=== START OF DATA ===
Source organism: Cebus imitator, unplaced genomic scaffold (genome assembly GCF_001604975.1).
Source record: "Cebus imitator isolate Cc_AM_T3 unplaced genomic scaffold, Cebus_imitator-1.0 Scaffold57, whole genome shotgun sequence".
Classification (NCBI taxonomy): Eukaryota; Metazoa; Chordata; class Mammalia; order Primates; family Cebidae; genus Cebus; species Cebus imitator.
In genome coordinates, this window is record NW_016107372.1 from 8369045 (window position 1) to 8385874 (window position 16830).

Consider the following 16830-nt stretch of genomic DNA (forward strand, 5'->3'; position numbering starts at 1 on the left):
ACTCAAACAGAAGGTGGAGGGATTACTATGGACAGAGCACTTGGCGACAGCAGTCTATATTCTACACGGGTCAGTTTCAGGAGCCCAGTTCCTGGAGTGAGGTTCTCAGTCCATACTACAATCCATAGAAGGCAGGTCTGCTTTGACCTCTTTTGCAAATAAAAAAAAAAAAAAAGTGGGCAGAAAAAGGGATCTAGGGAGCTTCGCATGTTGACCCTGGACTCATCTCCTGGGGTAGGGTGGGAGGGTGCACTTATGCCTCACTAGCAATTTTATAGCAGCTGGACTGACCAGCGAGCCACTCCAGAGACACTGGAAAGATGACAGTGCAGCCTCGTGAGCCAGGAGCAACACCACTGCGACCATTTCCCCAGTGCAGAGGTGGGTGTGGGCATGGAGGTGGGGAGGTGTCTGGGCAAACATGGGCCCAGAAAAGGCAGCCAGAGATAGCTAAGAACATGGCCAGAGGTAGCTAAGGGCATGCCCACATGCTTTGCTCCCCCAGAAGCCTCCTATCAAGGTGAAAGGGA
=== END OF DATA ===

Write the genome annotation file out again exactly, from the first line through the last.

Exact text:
Source organism: Cebus imitator, unplaced genomic scaffold (genome assembly GCF_001604975.1).
Source record: "Cebus imitator isolate Cc_AM_T3 unplaced genomic scaffold, Cebus_imitator-1.0 Scaffold57, whole genome shotgun sequence".
Classification (NCBI taxonomy): Eukaryota; Metazoa; Chordata; class Mammalia; order Primates; family Cebidae; genus Cebus; species Cebus imitator.
In genome coordinates, this window is record NW_016107372.1 from 8369045 (window position 1) to 8385874 (window position 16830).

Consider the following 16830-nt stretch of genomic DNA (forward strand, 5'->3'; position numbering starts at 1 on the left):
ACTCAAACAGAAGGTGGAGGGATTACTATGGACAGAGCACTTGGCGACAGCAGTCTATATTCTACACGGGTCAGTTTCAGGAGCCCAGTTCCTGGAGTGAGGTTCTCAGTCCATACTACAATCCATAGAAGGCAGGTCTGCTTTGACCTCTTTTGCAAATAAAAAAAAAAAAAAAGTGGGCAGAAAAAGGGATCTAGGGAGCTTCGCATGTTGACCCTGGACTCATCTCCTGGGGTAGGGTGGGAGGGTGCACTTATGCCTCACTAGCAATTTTATAGCAGCTGGACTGACCAGCGAGCCACTCCAGAGACACTGGAAAGATGACAGTGCAGCCTCGTGAGCCAGGAGCAACACCACTGCGACCATTTCCCCAGTGCAGAGGTGGGTGTGGGCATGGAGGTGGGGAGGTGTCTGGGCAAACATGGGCCCAGAAAAGGCAGCCAGAGATAGCTAAGAACATGGCCAGAGGTAGCTAAGGGCATGCCCACATGCTTTGCTCCCCCAGAAGCCTCCTATCAAGGTGAAAGGGA